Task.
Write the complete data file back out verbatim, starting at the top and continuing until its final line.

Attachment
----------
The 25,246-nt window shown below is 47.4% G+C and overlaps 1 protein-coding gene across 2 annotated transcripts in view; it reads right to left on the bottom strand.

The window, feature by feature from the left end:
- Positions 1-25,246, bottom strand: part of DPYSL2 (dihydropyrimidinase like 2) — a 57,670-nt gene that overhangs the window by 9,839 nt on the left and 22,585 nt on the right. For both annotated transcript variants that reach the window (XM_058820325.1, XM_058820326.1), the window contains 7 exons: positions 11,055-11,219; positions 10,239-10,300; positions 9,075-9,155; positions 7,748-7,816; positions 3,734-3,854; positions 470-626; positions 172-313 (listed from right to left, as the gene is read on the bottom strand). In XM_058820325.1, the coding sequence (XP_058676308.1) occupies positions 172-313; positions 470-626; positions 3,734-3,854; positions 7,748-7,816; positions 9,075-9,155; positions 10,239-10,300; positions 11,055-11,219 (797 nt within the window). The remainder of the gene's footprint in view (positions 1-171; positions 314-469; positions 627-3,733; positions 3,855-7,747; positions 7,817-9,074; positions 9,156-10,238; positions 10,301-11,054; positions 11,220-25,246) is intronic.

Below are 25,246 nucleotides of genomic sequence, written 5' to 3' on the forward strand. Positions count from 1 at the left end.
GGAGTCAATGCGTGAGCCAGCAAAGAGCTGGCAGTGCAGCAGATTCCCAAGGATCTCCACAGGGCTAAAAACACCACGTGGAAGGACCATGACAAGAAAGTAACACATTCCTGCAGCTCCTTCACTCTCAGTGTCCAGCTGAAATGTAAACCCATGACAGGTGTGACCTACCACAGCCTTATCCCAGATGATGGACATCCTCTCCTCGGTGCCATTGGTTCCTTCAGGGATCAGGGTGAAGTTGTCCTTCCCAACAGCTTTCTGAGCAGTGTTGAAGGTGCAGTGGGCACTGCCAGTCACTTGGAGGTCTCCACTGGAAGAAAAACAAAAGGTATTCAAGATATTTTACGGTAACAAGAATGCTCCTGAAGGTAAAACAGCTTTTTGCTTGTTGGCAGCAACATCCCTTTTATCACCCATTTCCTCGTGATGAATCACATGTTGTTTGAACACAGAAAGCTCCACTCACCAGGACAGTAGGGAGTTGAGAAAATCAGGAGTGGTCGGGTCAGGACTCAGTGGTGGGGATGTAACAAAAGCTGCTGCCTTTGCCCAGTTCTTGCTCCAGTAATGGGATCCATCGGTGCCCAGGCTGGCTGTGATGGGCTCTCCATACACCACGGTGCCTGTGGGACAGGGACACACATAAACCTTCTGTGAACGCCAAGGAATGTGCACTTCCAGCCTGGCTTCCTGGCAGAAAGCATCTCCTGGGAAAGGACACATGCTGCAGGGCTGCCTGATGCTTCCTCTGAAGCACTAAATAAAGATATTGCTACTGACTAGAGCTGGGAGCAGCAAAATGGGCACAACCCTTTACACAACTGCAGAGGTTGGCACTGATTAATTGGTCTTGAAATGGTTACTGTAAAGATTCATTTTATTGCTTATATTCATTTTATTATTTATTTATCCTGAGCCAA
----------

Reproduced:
The 25,246-nt window shown below is 47.4% G+C and overlaps 1 protein-coding gene across 2 annotated transcripts in view; it reads right to left on the bottom strand.

The window, feature by feature from the left end:
- Positions 1-25,246, bottom strand: part of DPYSL2 (dihydropyrimidinase like 2) — a 57,670-nt gene that overhangs the window by 9,839 nt on the left and 22,585 nt on the right. For both annotated transcript variants that reach the window (XM_058820325.1, XM_058820326.1), the window contains 7 exons: positions 11,055-11,219; positions 10,239-10,300; positions 9,075-9,155; positions 7,748-7,816; positions 3,734-3,854; positions 470-626; positions 172-313 (listed from right to left, as the gene is read on the bottom strand). In XM_058820325.1, the coding sequence (XP_058676308.1) occupies positions 172-313; positions 470-626; positions 3,734-3,854; positions 7,748-7,816; positions 9,075-9,155; positions 10,239-10,300; positions 11,055-11,219 (797 nt within the window). The remainder of the gene's footprint in view (positions 1-171; positions 314-469; positions 627-3,733; positions 3,855-7,747; positions 7,817-9,074; positions 9,156-10,238; positions 10,301-11,054; positions 11,220-25,246) is intronic.

Below are 25,246 nucleotides of genomic sequence, written 5' to 3' on the forward strand. Positions count from 1 at the left end.
GGAGTCAATGCGTGAGCCAGCAAAGAGCTGGCAGTGCAGCAGATTCCCAAGGATCTCCACAGGGCTAAAAACACCACGTGGAAGGACCATGACAAGAAAGTAACACATTCCTGCAGCTCCTTCACTCTCAGTGTCCAGCTGAAATGTAAACCCATGACAGGTGTGACCTACCACAGCCTTATCCCAGATGATGGACATCCTCTCCTCGGTGCCATTGGTTCCTTCAGGGATCAGGGTGAAGTTGTCCTTCCCAACAGCTTTCTGAGCAGTGTTGAAGGTGCAGTGGGCACTGCCAGTCACTTGGAGGTCTCCACTGGAAGAAAAACAAAAGGTATTCAAGATATTTTACGGTAACAAGAATGCTCCTGAAGGTAAAACAGCTTTTTGCTTGTTGGCAGCAACATCCCTTTTATCACCCATTTCCTCGTGATGAATCACATGTTGTTTGAACACAGAAAGCTCCACTCACCAGGACAGTAGGGAGTTGAGAAAATCAGGAGTGGTCGGGTCAGGACTCAGTGGTGGGGATGTAACAAAAGCTGCTGCCTTTGCCCAGTTCTTGCTCCAGTAATGGGATCCATCGGTGCCCAGGCTGGCTGTGATGGGCTCTCCATACACCACGGTGCCTGTGGGACAGGGACACACATAAACCTTCTGTGAACGCCAAGGAATGTGCACTTCCAGCCTGGCTTCCTGGCAGAAAGCATCTCCTGGGAAAGGACACATGCTGCAGGGCTGCCTGATGCTTCCTCTGAAGCACTAAATAAAGATATTGCTACTGACTAGAGCTGGGAGCAGCAAAATGGGCACAACCCTTTACACAACTGCAGAGGTTGGCACTGATTAATTGGTCTTGAAATGGTTACTGTAAAGATTCATTTTATTGCTTATATTCATTTTATTATTTATTTATCCTGAGCCAA